The patrons of literature will forgive the purchaser of this library, if he presumes to assert some claim to their protection and encouragement, as he may have been instrumental in continuing to this nation the advantage of it. The sale of Vossius's collection into a foreign country, is, to this day, regretted by men of letters; and if this effort for the prevention of another loss of the same kind should be disadvantageous to him, no man will hereafter willingly risque his fortune in the cause of learning
ORIGIN AND IMPORTANCE
SMALL TRACTS AND FUGITIVE PIECES.
WRITTEN FOR THE INTRODUCTION TO
THE HARLEIAN MISCELLANY.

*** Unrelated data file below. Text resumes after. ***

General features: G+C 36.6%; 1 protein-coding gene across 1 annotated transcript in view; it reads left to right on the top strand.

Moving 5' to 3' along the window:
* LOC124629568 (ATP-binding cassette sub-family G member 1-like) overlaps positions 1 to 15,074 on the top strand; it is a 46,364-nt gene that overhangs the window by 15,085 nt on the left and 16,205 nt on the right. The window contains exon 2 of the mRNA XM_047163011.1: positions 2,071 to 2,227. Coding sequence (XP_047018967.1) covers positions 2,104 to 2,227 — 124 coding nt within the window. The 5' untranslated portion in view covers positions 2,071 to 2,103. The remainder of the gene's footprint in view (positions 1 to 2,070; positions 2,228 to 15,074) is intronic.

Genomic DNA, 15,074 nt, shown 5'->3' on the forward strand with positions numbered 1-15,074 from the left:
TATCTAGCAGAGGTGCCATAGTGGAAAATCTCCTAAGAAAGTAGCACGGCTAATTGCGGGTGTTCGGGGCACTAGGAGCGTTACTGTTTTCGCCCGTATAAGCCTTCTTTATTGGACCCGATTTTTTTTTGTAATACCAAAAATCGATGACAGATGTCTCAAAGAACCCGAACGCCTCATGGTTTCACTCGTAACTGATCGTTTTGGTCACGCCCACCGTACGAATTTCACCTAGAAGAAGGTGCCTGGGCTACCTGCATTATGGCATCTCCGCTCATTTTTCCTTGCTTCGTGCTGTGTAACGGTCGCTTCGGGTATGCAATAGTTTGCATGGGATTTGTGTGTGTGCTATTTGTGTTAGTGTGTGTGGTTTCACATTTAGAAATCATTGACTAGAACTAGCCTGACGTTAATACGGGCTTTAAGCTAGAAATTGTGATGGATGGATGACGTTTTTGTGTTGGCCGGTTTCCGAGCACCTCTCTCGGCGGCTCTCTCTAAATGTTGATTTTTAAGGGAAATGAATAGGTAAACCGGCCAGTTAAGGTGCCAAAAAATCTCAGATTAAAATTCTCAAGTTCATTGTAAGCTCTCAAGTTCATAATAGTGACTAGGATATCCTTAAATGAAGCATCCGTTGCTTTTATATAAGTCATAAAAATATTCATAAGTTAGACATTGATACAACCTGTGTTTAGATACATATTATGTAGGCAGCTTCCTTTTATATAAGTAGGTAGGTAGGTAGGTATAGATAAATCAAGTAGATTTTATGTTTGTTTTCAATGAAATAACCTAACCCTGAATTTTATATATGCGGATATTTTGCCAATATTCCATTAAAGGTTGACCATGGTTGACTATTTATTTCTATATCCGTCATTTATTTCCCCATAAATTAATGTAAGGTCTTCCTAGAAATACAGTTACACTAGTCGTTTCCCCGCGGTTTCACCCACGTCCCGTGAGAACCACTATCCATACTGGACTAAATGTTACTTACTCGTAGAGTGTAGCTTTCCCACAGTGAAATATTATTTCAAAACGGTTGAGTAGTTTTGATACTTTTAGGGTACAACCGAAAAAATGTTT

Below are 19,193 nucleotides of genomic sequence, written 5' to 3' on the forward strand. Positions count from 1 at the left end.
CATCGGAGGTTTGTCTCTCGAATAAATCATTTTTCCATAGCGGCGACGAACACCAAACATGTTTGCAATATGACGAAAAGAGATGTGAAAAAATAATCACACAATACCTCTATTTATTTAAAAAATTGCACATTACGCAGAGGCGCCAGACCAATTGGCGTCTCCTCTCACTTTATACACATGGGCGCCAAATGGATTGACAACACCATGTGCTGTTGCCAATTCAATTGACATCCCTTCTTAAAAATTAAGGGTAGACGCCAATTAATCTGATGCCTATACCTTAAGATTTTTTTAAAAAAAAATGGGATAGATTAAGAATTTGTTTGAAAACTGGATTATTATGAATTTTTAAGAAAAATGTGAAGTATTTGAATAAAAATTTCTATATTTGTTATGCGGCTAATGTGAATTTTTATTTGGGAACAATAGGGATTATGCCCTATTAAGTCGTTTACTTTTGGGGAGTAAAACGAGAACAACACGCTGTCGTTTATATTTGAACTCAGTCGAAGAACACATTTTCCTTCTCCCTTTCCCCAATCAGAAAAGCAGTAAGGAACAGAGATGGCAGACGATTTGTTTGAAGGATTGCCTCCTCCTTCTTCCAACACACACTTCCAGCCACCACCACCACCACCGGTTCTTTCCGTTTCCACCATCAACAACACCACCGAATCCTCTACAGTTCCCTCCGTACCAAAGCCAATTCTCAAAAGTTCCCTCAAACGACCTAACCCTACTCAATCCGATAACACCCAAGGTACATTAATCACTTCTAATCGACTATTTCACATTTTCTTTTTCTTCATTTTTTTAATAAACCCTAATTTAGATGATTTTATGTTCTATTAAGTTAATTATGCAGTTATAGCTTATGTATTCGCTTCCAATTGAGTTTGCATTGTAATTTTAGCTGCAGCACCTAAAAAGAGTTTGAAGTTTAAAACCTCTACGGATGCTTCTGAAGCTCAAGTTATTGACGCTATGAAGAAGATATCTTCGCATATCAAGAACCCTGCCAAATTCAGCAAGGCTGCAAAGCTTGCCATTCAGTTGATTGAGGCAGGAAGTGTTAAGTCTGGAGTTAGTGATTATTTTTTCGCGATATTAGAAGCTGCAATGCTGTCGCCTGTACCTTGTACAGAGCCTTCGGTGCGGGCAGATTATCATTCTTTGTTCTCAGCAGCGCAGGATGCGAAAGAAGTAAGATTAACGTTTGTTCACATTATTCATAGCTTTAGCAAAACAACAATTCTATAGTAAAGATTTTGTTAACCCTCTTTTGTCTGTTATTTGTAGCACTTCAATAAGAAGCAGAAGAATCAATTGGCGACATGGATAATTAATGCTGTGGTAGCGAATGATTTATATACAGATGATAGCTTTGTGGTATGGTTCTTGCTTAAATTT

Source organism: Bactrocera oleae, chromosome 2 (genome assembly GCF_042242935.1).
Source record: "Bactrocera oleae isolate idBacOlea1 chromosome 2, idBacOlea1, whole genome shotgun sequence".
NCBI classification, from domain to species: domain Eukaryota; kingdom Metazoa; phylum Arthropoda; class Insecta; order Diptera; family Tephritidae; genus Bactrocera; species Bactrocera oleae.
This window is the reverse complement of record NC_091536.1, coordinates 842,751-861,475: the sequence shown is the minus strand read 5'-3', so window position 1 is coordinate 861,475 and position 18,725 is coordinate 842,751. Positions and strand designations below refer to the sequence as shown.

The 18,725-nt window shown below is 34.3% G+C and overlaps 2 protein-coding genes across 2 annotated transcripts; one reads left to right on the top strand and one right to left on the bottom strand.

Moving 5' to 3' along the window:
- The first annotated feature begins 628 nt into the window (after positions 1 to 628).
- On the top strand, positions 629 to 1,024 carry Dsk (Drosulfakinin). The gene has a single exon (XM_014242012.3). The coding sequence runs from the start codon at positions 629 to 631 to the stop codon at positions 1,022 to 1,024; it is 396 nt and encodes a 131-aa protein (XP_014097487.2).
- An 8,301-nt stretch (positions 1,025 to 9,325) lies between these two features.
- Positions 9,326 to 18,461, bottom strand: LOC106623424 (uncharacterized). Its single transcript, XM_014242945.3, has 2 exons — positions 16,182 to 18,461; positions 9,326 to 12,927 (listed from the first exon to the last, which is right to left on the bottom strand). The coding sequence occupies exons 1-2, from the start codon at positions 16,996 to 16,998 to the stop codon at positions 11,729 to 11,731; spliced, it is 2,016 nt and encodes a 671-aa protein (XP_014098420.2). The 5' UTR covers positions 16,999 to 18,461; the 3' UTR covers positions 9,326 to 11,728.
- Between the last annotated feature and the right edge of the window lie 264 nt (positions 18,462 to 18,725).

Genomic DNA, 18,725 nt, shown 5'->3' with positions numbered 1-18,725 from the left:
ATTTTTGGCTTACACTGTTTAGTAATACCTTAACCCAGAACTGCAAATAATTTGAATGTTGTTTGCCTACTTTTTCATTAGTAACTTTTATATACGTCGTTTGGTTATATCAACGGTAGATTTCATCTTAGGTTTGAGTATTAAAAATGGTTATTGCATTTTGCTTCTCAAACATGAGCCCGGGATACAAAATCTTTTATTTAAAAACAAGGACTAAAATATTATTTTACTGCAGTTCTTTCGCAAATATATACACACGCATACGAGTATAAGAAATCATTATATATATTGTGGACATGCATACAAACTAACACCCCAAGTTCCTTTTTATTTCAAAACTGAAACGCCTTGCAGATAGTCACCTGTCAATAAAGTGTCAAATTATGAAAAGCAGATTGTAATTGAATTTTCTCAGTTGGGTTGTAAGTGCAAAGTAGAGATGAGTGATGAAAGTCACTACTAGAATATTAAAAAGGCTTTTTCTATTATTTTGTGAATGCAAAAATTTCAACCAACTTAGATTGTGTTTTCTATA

Though the scheme of the following Miscellany is so obvious, that the title alone is sufficient to explain it; and though several collections have been formerly attempted upon plans, as to the method, very little, but, as to the capacity and execution, very different from ours; we, being possessed of the greatest variety for such a work, hope for a more general reception than those confined schemes had the fortune to meet with; and, therefore, think it not wholly unnecessary to explain our intentions, to display the treasure of materials out of which this Miscellany is to be compiled, and to exhibit a general idea of the pieces which we intend to insert in it.
There is, perhaps, no nation in which it is so necessary, as in our own, to assemble, from time to